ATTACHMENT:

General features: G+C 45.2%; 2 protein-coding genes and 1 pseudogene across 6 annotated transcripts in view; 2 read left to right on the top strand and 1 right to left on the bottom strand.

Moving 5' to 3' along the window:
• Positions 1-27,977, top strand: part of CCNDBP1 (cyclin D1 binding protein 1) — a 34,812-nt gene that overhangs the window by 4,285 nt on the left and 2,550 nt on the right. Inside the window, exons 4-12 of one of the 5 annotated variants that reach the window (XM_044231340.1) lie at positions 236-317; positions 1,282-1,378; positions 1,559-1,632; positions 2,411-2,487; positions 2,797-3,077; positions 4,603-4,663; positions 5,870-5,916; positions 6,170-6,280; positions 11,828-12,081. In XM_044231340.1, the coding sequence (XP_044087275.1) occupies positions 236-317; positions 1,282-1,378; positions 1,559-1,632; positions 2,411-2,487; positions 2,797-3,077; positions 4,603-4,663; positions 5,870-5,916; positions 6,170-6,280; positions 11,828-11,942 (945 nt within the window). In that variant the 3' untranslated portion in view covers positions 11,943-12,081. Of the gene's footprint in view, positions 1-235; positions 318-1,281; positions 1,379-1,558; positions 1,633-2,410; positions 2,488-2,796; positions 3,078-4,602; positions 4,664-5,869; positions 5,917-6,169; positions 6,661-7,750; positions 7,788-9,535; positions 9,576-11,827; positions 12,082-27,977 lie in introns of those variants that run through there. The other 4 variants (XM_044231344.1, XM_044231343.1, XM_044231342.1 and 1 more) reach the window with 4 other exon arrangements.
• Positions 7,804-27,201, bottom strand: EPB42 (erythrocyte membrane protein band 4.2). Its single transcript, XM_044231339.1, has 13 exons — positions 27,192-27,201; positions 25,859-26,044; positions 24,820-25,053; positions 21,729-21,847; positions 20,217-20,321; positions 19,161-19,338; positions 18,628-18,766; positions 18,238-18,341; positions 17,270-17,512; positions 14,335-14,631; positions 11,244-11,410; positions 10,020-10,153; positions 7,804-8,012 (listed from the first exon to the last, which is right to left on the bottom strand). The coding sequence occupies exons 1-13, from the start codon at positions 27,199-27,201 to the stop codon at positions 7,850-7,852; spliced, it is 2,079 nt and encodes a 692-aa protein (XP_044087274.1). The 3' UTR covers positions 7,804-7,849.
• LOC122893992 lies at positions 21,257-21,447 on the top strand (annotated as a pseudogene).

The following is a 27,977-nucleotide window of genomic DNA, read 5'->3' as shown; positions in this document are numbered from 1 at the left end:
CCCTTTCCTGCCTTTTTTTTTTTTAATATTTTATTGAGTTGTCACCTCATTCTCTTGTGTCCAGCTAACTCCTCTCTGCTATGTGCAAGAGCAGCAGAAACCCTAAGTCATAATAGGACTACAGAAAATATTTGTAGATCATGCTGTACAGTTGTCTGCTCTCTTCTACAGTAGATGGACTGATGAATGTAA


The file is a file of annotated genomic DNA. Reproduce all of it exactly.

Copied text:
General features: G+C 45.2%; 2 protein-coding genes and 1 pseudogene across 6 annotated transcripts in view; 2 read left to right on the top strand and 1 right to left on the bottom strand.

Moving 5' to 3' along the window:
• Positions 1-27,977, top strand: part of CCNDBP1 (cyclin D1 binding protein 1) — a 34,812-nt gene that overhangs the window by 4,285 nt on the left and 2,550 nt on the right. Inside the window, exons 4-12 of one of the 5 annotated variants that reach the window (XM_044231340.1) lie at positions 236-317; positions 1,282-1,378; positions 1,559-1,632; positions 2,411-2,487; positions 2,797-3,077; positions 4,603-4,663; positions 5,870-5,916; positions 6,170-6,280; positions 11,828-12,081. In XM_044231340.1, the coding sequence (XP_044087275.1) occupies positions 236-317; positions 1,282-1,378; positions 1,559-1,632; positions 2,411-2,487; positions 2,797-3,077; positions 4,603-4,663; positions 5,870-5,916; positions 6,170-6,280; positions 11,828-11,942 (945 nt within the window). In that variant the 3' untranslated portion in view covers positions 11,943-12,081. Of the gene's footprint in view, positions 1-235; positions 318-1,281; positions 1,379-1,558; positions 1,633-2,410; positions 2,488-2,796; positions 3,078-4,602; positions 4,664-5,869; positions 5,917-6,169; positions 6,661-7,750; positions 7,788-9,535; positions 9,576-11,827; positions 12,082-27,977 lie in introns of those variants that run through there. The other 4 variants (XM_044231344.1, XM_044231343.1, XM_044231342.1 and 1 more) reach the window with 4 other exon arrangements.
• Positions 7,804-27,201, bottom strand: EPB42 (erythrocyte membrane protein band 4.2). Its single transcript, XM_044231339.1, has 13 exons — positions 27,192-27,201; positions 25,859-26,044; positions 24,820-25,053; positions 21,729-21,847; positions 20,217-20,321; positions 19,161-19,338; positions 18,628-18,766; positions 18,238-18,341; positions 17,270-17,512; positions 14,335-14,631; positions 11,244-11,410; positions 10,020-10,153; positions 7,804-8,012 (listed from the first exon to the last, which is right to left on the bottom strand). The coding sequence occupies exons 1-13, from the start codon at positions 27,199-27,201 to the stop codon at positions 7,850-7,852; spliced, it is 2,079 nt and encodes a 692-aa protein (XP_044087274.1). The 3' UTR covers positions 7,804-7,849.
• LOC122893992 lies at positions 21,257-21,447 on the top strand (annotated as a pseudogene).

The following is a 27,977-nucleotide window of genomic DNA, read 5'->3' as shown; positions in this document are numbered from 1 at the left end:
CCCTTTCCTGCCTTTTTTTTTTTTAATATTTTATTGAGTTGTCACCTCATTCTCTTGTGTCCAGCTAACTCCTCTCTGCTATGTGCAAGAGCAGCAGAAACCCTAAGTCATAATAGGACTACAGAAAATATTTGTAGATCATGCTGTACAGTTGTCTGCTCTCTTCTACAGTAGATGGACTGATGAATGTAA